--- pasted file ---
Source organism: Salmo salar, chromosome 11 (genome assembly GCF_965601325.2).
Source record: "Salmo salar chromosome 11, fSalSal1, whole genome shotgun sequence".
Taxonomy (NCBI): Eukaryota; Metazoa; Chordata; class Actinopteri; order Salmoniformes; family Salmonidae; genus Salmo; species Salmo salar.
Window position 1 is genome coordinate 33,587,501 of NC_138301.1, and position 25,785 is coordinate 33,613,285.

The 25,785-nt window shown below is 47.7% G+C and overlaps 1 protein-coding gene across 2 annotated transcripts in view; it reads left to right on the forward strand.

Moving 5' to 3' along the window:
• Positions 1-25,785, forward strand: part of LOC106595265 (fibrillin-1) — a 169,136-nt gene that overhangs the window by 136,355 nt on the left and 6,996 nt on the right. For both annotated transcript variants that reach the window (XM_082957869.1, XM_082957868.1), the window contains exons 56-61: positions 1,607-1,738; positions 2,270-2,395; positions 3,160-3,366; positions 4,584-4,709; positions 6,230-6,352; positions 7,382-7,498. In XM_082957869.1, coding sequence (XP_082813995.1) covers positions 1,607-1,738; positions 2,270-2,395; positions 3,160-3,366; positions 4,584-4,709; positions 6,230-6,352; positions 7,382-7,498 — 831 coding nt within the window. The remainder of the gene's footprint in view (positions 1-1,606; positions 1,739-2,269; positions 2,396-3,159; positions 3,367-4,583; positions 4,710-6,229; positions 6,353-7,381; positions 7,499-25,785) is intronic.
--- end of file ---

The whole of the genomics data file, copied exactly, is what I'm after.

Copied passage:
Source organism: Salmo salar, chromosome 11 (genome assembly GCF_965601325.2).
Source record: "Salmo salar chromosome 11, fSalSal1, whole genome shotgun sequence".
Taxonomy (NCBI): Eukaryota; Metazoa; Chordata; class Actinopteri; order Salmoniformes; family Salmonidae; genus Salmo; species Salmo salar.
Window position 1 is genome coordinate 33,587,501 of NC_138301.1, and position 25,785 is coordinate 33,613,285.

The 25,785-nt window shown below is 47.7% G+C and overlaps 1 protein-coding gene across 2 annotated transcripts in view; it reads left to right on the forward strand.

Moving 5' to 3' along the window:
• Positions 1-25,785, forward strand: part of LOC106595265 (fibrillin-1) — a 169,136-nt gene that overhangs the window by 136,355 nt on the left and 6,996 nt on the right. For both annotated transcript variants that reach the window (XM_082957869.1, XM_082957868.1), the window contains exons 56-61: positions 1,607-1,738; positions 2,270-2,395; positions 3,160-3,366; positions 4,584-4,709; positions 6,230-6,352; positions 7,382-7,498. In XM_082957869.1, coding sequence (XP_082813995.1) covers positions 1,607-1,738; positions 2,270-2,395; positions 3,160-3,366; positions 4,584-4,709; positions 6,230-6,352; positions 7,382-7,498 — 831 coding nt within the window. The remainder of the gene's footprint in view (positions 1-1,606; positions 1,739-2,269; positions 2,396-3,159; positions 3,367-4,583; positions 4,710-6,229; positions 6,353-7,381; positions 7,499-25,785) is intronic.